"Of course, everyone will claim they respect someone who tries to speak the truth, but in reality, this is a rare quality. Most respect those who speak truths they agree with, and their respect for the speaking only extends as far as their realm of personal agreement. It is less common, almost to the point of becoming a saintly virtue, that someone truly respects and loves the truth seeker, even when their conclusions differ wildly." 

-walsh
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#25
RE: Ask a Secular Humanist!
True dat!

I really don't mind.

I am visiting the Neasden Hindu Temple with my Hindu friends next weekend to celebrate a 6 year anniversary of a successful heart and lung transplant.

My problem is the religious trying to insert their beliefs in law.
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#26
RE: Ask a Secular Humanist!
(March 18, 2018 at 4:26 pm)Catholic_Lady Wrote:
(March 18, 2018 at 3:59 pm)chimp3 Wrote: Yes! That qualifies. Science is an approach to knowledge that only takes into consideration what exists in physical reality. A major facet of secular humanism.

I mean, it's 2 different fields. Science is the study of the physical world around us. That doesn't mean the person who studies the world can't also go to church on sundays and believe in God. "Secular humanism", based on your definition, sounds like it actually opposes belief in God.

No! Only in that we seek earthly solutions to earthly problems. A believer can join in an earthly approach to a problem - such as finding a cure for a disease - then go to church a pray for gods help. On an earlier thread you mentioned Lemaitre and the Big Bang. I would also include Martin Luther King. He advocated for changing minds, laws, and morality. He did not advocate for angels coming to our rescue. His "letter from a Birmingham Jail" is one of the greatest humanist treatise ever written:

https://www.africa.upenn.edu/Articles_Ge...ngham.html
"The self must have a healthy relationship to itself if it is going to relate well with others. An identity that is either missing or weak prohibits any kind of ethics. Only the force of an I authorizes the mobilization of morality." - Michel Onfray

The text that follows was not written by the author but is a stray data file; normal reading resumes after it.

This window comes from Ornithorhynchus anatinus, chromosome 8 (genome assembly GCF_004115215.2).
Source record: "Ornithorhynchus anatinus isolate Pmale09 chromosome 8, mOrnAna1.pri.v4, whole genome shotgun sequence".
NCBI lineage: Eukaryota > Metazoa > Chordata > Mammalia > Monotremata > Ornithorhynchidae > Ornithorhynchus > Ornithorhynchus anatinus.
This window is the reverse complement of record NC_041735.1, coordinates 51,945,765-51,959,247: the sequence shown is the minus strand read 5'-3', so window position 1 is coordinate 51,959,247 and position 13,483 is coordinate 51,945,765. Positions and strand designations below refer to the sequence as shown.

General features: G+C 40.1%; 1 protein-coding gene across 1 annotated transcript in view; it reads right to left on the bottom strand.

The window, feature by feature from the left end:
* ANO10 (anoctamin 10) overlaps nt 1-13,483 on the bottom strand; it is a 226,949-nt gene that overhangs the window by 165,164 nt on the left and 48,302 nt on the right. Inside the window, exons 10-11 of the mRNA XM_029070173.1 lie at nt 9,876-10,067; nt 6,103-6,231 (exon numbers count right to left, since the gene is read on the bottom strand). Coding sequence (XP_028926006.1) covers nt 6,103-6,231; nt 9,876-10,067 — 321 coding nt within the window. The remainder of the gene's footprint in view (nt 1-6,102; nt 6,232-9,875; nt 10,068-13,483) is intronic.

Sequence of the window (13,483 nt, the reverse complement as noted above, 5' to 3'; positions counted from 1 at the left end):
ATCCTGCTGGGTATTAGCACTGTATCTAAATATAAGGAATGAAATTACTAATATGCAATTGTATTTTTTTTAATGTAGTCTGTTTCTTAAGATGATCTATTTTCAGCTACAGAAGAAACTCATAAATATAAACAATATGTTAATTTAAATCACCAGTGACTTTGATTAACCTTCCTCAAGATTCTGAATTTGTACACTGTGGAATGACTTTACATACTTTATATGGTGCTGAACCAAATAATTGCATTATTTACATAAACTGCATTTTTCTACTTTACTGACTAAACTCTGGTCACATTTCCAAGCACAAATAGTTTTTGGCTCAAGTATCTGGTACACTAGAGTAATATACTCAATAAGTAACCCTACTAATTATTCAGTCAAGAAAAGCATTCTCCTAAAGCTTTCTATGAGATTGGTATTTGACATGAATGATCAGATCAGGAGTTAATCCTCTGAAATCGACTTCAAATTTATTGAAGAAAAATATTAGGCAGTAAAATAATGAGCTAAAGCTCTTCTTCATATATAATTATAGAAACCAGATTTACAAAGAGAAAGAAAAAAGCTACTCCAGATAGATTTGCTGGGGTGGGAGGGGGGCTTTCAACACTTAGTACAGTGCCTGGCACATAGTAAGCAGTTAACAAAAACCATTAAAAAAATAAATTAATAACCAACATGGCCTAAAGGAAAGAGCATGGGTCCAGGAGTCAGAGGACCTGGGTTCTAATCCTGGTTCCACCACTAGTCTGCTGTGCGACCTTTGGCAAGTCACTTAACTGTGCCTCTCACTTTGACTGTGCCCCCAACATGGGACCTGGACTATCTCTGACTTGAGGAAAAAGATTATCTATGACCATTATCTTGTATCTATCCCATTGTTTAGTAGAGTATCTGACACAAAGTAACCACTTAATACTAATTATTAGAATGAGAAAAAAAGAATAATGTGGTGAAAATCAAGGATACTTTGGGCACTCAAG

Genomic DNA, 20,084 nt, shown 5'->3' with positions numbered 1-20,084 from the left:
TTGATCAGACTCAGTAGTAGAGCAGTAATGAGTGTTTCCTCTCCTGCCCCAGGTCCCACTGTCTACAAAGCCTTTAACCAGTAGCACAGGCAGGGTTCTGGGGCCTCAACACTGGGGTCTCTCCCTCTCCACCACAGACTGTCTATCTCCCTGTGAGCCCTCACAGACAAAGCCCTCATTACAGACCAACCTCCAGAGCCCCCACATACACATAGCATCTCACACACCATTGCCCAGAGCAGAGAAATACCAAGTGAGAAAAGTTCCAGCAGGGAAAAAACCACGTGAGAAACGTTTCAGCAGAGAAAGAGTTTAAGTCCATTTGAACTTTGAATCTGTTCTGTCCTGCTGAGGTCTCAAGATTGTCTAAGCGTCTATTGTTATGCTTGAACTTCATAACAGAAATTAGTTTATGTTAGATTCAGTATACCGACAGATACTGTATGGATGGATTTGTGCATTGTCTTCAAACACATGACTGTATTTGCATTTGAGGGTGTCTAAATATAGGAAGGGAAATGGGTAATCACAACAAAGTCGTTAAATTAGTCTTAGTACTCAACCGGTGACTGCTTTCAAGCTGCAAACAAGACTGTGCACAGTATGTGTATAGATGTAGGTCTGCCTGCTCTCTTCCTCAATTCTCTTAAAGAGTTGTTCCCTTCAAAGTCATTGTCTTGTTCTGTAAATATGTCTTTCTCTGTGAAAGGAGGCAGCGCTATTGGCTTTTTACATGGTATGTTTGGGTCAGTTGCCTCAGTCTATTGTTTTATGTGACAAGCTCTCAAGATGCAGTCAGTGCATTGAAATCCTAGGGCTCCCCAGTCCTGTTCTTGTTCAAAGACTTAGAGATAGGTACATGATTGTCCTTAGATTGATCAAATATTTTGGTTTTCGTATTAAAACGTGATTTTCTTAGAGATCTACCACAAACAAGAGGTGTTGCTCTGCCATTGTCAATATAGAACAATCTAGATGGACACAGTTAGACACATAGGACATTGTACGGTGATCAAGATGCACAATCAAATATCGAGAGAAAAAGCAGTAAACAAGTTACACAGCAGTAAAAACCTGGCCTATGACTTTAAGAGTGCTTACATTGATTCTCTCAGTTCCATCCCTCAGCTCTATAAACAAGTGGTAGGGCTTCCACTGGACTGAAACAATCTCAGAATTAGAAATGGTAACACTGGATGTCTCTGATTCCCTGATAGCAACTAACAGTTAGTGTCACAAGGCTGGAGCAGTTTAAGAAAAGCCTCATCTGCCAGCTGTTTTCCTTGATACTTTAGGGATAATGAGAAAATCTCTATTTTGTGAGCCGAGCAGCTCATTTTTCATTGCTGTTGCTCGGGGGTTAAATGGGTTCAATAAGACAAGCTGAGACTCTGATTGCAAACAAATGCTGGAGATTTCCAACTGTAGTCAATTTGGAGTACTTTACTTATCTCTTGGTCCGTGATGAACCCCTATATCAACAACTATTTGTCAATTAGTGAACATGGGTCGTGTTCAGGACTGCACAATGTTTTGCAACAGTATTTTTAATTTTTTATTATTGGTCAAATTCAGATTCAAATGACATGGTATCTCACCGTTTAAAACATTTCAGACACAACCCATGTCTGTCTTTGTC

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#27
RE: Ask a Secular Humanist!
I still can't wrap my head around the idea of being invested in 8 billion other organisms because we share the same species classification.
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#28
RE: Ask a Secular Humanist!
I like that.
"For me, it is far better to grasp the Universe as it really is than to persist in delusion, however satisfying and reassuring." - Carl Sagan
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#29
RE: Ask a Secular Humanist!
As a secular humanist - and speaking only as a secular humanist - what do you usually have for breakfast?

Boru
'A man is accepted into a church for what he believes.  He is turned out for what he knows.' - Mark Twain
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#30
RE: Ask a Secular Humanist!
(March 18, 2018 at 6:00 pm)BrianSoddingBoru4 Wrote: As a secular humanist - and speaking only as a secular humanist - what do you usually have for breakfast?

Boru

Bird eggs!
"The self must have a healthy relationship to itself if it is going to relate well with others. An identity that is either missing or weak prohibits any kind of ethics. Only the force of an I authorizes the mobilization of morality." - Michel Onfray